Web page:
Thursday, April 10, 2014

Aids Medication Unwanted Effects

HIV (Human Immunodeficiency Virus) is the virus that infects and destroys CD4 cells resulting in AIDS. CD4 cells are apart of the body's immune system, HIV causes the body to lose CD4 cells. After losing too many CD4 cells, the immune system becomes weak and the patient is then at risk of getting AIDS-related infections. Currently there is no HIV vaccine available; however once the virus is contracted treatments are available to help block HIV from multiplying. HIV drug treatments taken properly by people living with HIV can prolong healthiness and improve quality of life.


HIV drugs are grouped into five classes specific to a certain stage of the virus a person is experiencing. These drugs include: entry inhibitors, integrase inhibitors, nucleoside/nucleotide reverse transcriptase inhibitors, non-nucleoside reverse transcriptase inhibitors and Protease inhibitors.


HIV drug treatments may cause side effects, which can make a patient not want to take medicines properly or even stop treatment. But patients stopping HIV treatments or skipping doses can experience serious problems. Possible problems include worsening and multiplying HIV, a reduction level of medicine in the bloodstream and the potential of the virus to change into a new HIV strain.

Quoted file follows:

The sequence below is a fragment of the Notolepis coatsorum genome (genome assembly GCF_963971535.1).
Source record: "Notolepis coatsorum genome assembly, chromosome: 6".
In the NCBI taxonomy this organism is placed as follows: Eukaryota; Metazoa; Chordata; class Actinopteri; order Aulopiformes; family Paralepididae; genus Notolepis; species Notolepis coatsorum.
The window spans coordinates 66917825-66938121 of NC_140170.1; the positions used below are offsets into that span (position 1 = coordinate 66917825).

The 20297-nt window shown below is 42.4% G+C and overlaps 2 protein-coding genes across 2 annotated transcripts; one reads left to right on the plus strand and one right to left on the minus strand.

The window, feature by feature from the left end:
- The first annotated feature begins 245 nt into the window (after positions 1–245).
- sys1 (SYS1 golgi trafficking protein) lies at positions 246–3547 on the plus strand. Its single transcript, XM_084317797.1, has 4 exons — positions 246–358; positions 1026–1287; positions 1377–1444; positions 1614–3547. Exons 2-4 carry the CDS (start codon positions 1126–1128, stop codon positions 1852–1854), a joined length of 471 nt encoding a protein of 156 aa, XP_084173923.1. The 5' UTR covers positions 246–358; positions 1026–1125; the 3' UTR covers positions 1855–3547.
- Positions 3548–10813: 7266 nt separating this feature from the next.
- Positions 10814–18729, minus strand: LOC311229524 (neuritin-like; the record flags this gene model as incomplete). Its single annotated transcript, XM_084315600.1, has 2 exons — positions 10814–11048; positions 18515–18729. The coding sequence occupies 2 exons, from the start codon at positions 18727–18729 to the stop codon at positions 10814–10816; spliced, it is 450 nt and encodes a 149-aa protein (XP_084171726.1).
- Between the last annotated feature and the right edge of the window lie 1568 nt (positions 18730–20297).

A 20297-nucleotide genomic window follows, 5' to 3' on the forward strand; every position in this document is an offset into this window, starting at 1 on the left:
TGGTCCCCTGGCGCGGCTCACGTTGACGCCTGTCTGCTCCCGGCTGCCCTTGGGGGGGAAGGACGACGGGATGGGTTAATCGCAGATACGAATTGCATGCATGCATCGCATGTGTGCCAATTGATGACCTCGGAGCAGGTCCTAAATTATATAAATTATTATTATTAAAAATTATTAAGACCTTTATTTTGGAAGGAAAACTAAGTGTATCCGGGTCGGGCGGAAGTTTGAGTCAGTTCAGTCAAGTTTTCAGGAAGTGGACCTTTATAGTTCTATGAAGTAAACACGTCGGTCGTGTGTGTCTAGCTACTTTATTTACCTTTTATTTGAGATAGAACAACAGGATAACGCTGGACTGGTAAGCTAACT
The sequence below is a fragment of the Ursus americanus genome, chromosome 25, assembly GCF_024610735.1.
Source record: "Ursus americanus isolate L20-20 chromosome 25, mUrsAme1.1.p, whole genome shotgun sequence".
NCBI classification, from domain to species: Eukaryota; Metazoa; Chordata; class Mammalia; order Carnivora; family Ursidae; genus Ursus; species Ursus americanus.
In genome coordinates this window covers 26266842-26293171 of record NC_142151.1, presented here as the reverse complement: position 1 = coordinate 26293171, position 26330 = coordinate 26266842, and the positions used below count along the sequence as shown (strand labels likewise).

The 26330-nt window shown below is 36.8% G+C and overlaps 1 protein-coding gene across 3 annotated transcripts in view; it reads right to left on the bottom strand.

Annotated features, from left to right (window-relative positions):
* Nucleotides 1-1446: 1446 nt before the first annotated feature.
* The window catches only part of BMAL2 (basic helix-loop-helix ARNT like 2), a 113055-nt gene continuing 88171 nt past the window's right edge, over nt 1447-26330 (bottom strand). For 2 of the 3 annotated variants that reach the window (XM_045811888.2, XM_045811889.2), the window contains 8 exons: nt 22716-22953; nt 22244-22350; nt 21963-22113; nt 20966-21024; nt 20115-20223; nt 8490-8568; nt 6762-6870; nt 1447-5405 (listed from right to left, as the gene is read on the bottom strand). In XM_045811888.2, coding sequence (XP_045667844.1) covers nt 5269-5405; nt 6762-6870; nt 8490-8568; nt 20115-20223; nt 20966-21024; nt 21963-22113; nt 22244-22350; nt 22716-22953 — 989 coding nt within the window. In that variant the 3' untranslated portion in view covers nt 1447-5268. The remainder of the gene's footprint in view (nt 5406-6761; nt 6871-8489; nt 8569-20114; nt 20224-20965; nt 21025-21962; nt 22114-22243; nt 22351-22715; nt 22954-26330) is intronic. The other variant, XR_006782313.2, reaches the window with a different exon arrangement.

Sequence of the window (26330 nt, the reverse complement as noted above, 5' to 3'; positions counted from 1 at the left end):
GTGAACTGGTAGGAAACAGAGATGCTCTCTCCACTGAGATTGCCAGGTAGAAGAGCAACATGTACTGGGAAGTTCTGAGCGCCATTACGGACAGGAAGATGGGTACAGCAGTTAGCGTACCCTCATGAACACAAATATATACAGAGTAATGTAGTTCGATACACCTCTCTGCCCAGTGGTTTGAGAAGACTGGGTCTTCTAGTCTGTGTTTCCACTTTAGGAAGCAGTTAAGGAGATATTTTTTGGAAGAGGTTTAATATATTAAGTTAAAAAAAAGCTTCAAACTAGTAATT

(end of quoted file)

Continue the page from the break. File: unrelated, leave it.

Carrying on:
Common Effects

The most common side effects of HIV medicine for men and women are fatigue, rash, diarrhea, dry mouth, headache, hair loss, nausea and weight loss.


Some side effects are specific and more prevalent in women than men, such as lipodystrphoy, anemia, menstrual irregularities, bone problems and acidosis.


The rate of mother-to-child HIV transmission has been reduced significantly through the advancements of HIV treatments. HIV drugs are recommended for all pregnant women and should be taken as prescribed to achieve the best result. However, certain HIV drugs like Sustiva combined with other drugs like d4T and ddI pose a potential danger for a mother and baby during pregnancy.

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